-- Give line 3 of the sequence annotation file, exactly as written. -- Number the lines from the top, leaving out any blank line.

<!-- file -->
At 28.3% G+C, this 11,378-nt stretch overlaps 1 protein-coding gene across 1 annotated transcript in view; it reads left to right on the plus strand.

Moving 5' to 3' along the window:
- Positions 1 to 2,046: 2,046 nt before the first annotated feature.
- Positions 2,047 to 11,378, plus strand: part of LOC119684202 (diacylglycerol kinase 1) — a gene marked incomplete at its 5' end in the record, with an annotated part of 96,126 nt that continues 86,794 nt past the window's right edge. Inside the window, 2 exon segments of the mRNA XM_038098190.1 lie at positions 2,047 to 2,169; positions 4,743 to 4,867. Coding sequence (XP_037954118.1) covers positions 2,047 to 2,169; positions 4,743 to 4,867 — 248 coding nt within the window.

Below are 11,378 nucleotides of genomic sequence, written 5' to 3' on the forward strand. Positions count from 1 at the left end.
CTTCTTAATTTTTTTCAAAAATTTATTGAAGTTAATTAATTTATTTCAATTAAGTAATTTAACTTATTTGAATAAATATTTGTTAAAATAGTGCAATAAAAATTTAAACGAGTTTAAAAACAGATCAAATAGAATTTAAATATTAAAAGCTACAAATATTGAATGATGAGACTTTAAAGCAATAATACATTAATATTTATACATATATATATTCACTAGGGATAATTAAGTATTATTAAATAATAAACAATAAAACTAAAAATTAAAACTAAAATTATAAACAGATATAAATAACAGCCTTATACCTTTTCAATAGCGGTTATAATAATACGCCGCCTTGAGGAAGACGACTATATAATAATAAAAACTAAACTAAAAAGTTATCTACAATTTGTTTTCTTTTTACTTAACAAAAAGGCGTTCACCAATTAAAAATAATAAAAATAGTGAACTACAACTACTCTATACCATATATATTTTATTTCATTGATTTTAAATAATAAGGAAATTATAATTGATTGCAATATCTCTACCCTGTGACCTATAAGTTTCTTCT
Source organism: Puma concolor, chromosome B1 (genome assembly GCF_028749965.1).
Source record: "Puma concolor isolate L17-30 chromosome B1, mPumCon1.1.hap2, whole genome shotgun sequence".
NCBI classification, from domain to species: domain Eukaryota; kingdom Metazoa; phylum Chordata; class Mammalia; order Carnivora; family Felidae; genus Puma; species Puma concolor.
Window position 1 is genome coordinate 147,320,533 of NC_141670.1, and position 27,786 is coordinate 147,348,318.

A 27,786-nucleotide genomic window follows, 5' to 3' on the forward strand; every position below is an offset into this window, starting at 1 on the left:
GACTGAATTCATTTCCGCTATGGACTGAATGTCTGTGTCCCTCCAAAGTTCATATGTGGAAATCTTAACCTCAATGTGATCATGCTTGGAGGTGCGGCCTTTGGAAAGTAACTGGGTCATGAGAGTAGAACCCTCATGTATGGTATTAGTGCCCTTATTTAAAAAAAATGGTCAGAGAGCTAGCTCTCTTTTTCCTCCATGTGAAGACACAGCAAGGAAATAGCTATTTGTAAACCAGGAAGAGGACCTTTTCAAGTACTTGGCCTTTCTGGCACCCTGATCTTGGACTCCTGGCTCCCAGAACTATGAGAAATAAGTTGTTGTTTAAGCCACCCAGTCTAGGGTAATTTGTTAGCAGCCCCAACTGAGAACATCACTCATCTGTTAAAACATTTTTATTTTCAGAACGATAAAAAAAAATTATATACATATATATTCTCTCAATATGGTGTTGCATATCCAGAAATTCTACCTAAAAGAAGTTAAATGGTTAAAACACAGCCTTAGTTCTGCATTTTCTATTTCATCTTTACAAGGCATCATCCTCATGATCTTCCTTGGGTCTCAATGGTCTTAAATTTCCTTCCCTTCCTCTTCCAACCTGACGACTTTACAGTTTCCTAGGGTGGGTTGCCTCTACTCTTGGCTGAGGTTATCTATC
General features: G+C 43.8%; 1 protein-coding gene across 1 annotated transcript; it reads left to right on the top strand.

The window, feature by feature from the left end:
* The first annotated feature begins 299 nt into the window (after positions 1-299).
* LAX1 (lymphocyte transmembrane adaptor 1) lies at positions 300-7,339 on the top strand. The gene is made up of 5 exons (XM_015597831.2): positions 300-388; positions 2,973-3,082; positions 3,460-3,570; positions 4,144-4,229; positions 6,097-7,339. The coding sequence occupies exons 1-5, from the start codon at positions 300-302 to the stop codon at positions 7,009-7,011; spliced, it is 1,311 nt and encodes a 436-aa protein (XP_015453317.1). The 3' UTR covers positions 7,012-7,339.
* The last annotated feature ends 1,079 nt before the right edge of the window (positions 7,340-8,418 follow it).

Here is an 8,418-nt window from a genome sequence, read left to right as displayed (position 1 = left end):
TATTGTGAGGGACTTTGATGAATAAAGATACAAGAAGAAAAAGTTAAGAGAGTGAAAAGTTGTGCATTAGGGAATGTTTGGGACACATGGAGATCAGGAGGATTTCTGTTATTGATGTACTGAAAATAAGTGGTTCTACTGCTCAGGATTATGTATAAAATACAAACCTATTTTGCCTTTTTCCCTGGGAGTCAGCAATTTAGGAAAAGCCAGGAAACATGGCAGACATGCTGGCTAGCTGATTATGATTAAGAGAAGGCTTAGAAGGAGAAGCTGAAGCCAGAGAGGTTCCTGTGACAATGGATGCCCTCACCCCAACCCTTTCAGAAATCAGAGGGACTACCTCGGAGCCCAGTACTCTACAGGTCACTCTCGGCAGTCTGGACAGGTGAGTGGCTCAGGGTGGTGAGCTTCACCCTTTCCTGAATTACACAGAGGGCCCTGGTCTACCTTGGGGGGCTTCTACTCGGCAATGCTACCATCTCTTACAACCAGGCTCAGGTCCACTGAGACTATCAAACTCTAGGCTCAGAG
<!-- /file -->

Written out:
- Positions 1 to 2,046: 2,046 nt before the first annotated feature.